Lateral Tester Exercise V: FizzBuzz Rikard Edgren

I am always at the lookout for new testing exercises, since I teach a lot. Today I found a programming exercise at that I thought could be turned into something for testers. Since it doesn’t fit any of my current teaching schemes, I blog about it instead of putting it in the closet.


This program is an exercise for software testers. As input it takes an integer between 1 and 1000, and repeats it as output. But if the number is a multiple of three, it should print “Fizz” instead of the number and for the multiples of five print “Buzz”. For numbers which are multiples of both three and five it should give “FizzBuzz” as output.

Test as much as you want, and answer these questions:

1. What would be a good test strategy?

2. What is your test coverage?

3. What are the results from your testing?

4. If you would use this exercise as a teacher, what would you talk about in the debrief?


Ruby file: FizzBuzz.rb

Executable (Windows): FizzBuzz.exe

Phil Kirkham January 20th, 2014

To add to the list of testing questions you could ask for this exercise:

Is this a good test for finding a good developer? How would you know?

Rikard Edgren January 20th, 2014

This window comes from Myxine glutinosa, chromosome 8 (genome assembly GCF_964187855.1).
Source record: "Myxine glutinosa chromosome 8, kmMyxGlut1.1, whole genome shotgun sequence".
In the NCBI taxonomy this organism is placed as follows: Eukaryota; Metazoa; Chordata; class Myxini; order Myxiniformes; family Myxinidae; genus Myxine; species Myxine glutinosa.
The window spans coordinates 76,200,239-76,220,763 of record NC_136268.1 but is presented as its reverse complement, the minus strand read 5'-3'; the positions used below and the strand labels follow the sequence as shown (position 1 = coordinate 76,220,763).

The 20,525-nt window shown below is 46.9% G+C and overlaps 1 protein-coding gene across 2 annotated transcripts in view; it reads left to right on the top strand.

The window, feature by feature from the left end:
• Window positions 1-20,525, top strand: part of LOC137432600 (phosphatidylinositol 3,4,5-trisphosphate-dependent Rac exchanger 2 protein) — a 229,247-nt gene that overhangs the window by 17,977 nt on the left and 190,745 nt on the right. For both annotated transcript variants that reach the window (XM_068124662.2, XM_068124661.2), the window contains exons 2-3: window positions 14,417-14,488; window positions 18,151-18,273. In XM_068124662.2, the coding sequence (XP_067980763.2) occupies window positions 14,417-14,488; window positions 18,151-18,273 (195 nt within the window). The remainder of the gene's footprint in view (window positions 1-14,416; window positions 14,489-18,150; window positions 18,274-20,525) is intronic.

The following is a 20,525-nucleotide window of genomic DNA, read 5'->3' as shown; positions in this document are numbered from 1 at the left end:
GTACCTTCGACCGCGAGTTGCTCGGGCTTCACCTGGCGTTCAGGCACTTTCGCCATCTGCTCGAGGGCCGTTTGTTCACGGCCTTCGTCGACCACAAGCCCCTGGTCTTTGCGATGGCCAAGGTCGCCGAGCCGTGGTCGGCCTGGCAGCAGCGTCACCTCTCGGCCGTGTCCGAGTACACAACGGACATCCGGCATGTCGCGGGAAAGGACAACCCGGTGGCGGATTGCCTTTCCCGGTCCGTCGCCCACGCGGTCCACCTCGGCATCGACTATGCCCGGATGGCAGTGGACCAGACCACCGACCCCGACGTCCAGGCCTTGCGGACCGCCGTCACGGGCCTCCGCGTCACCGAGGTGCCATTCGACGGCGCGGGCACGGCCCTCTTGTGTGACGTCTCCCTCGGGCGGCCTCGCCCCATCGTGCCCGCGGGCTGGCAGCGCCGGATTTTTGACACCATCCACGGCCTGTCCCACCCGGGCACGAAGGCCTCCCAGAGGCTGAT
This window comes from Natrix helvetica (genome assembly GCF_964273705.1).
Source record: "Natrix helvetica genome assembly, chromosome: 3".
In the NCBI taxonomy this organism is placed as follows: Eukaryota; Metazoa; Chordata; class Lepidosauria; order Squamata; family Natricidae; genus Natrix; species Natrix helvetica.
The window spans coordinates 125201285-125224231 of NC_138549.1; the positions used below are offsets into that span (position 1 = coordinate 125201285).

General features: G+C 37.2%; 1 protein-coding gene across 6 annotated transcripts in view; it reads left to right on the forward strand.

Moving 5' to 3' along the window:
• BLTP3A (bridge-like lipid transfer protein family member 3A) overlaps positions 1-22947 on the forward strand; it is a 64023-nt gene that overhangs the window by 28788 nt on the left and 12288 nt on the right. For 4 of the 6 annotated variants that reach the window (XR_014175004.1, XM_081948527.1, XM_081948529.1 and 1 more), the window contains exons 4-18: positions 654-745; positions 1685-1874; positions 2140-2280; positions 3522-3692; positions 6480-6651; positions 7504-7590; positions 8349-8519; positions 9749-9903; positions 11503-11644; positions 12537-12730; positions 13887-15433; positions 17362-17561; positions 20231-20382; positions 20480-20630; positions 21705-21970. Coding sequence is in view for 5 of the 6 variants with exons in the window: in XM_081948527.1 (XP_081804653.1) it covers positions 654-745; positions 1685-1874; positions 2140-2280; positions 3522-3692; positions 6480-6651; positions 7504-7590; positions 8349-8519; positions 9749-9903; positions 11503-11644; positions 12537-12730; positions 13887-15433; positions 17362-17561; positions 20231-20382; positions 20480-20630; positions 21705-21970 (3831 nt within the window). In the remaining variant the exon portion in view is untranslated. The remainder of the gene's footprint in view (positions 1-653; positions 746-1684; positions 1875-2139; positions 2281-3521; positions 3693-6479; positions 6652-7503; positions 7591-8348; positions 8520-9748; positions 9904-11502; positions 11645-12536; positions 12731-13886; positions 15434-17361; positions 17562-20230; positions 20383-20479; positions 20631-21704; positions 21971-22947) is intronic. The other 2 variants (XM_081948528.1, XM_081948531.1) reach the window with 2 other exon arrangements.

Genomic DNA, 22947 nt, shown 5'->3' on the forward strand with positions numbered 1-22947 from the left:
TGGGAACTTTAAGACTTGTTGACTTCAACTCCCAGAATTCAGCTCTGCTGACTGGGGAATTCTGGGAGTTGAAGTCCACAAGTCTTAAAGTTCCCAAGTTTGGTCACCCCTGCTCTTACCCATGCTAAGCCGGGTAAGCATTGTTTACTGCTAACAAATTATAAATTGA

As a testing exercise, I don’t think I would add that question.
It is interesting, but I’m not sure testers should be involved in those judgments.

But thanks for a 5th question:
Is this exercise good for finding good testers? How would you know?

Phil Kirkham January 20th, 2014

If a tester was to ask “what is the point of this exercise?” rather than just diving in and trying to find bugs then they would get a +1 from me.

As a test exercise – not that valuable, really simple to automate and test all values

Otherwise, it’s the same sort of thing as the triangle test or ParkCalc, the most interesting part of the exercise is what questions a tester would ask ( or not )

Rikard Edgren January 20th, 2014

The automation would be one of the main points for me in a debrief, but I would also be interested in how they did it, and what test coverage it gives (e.g. what does “all” in “test all values” mean?)

I agree with the questions being very important, so here is the answer to yours:

What is the point of this exercise?
The point of the exercise is to practice testing skills like asking questions, acting on answers, test strategy, modeling, test design, test execution, result interpretation, test reporting.

srinivas kadiyala (S.K.C) January 22nd, 2014

I think this would be a good example, like knowing the requirement of what it does and what can be the scenarios can be written for it . And how many test values can be entered. – If the test is to take for 10 mins and write down the test values (This would be interesting)

Johan Hoberg January 22nd, 2014

I think it could be an interesting exercise. I have seen it before somewhere, but can’t really remember where.

There are so many aspects you could talk about, as you have pointed out in the comments already, with regards to strategy, design, interpretation, reporting and so on.

Limiting yourself to automating valid (1-1000) and some invalid (0, 1001, b, null, 10204343433434, whatever) inputs misses a lot of interesting questions outside of the functionality aspect. Performance, usability, reliability, etc. can all be interesting topics to discuss.